Alan the Templar

Is Alan FitzPeter the same person as Alan the templar, Alan the Preceptor, etc ?


The man who was Grand Prior of the Temple in England is also called Alan Marcel.  If "Marcel" is an alternate spelling for Martel, Martial, then it merely means Alan "the Warrior" and should not be taken as a surname of any kind.  Also called "Alanus Marcel" he is represented in stained glass and is likely one of the effigies in the circular Temple Church still existing in downtown London.

Burke's Landed Gentry, "Symons of Hart" has the following claim: "Nicholas Fitz Richard of Suffield father of Peter FitzNicholas of Suffield and Fritton who m Alice dau and heir of William de Suffield and d in 1218 leaving with a younger son Alan a knight templar and crusader, a son and successor Simon Fitz Peter of Suffield living in 1235 who m Nichola dau of Robert Curlew of Threxton and had an only son Simon Fitz Simon...."

In "The History of the Knights Templar: The Temple Church and The Templars", page 131, by Charles G Addison we find the following statement: "The results of that disastrous campaign [in 1222 wj] are detailed in the following letter to Brother Alan Marcel, Preceptor of England, and Master of the Temple at London....Brother Alan Marcell, to whom the above letter is addressed, succeeded Amaric de St. Maur, and was at the head of the order in England for the space of sixteen years. He was employed by king Henry the Third in various important negotiations; and was Master of the Temple at London...."  He also mentions that Alan was mentioned Grand Prior or Grand Preceptor in England citing Acta Rymeri and Matthew of Paris in 1224. But then it changed to the templar Amberaldus by 1229.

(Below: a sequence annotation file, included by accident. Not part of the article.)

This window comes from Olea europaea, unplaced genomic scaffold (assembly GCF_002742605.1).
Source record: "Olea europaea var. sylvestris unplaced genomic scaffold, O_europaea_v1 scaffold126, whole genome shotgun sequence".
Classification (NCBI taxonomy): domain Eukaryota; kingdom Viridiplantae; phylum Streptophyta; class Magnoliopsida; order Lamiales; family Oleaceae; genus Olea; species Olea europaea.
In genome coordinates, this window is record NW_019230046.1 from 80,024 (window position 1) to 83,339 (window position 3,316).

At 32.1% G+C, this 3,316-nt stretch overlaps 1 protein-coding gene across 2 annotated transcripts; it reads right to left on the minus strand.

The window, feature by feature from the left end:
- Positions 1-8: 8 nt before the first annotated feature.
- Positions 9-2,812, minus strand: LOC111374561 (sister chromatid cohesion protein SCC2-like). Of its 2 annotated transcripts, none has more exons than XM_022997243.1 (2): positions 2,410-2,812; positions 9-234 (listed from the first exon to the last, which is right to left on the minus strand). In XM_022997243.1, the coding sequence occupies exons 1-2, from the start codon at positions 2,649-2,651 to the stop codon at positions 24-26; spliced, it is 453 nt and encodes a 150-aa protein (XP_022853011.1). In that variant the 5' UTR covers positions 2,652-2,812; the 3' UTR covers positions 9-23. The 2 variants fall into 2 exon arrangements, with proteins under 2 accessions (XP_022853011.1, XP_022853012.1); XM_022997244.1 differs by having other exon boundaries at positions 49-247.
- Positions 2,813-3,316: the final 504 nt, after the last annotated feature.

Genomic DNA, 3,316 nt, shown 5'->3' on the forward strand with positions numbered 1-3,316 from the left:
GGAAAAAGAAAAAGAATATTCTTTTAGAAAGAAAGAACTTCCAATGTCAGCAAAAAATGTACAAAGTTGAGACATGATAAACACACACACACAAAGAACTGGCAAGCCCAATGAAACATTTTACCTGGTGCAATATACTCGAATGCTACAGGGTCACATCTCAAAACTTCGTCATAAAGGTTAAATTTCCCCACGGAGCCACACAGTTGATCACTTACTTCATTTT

The depiction of the arms at Ribston however don't seem to support the idea of this Amberaldus as Grand Prior.

The Wikipedia article, "List of Knights Templar" contains the following claim: "Alan Marcell, occurs 1220 and 1228".   "Alan Marcel, Master of the Temple in England" appears in 1223 here.  "Alan le Templer" occurs in the CPR in 1254 here, and here delivering money out of the treasury of England.  There are, by the way, no persons named Fitz Nicholas or Fitz Piers (Fitz Peter) in the CPR this early.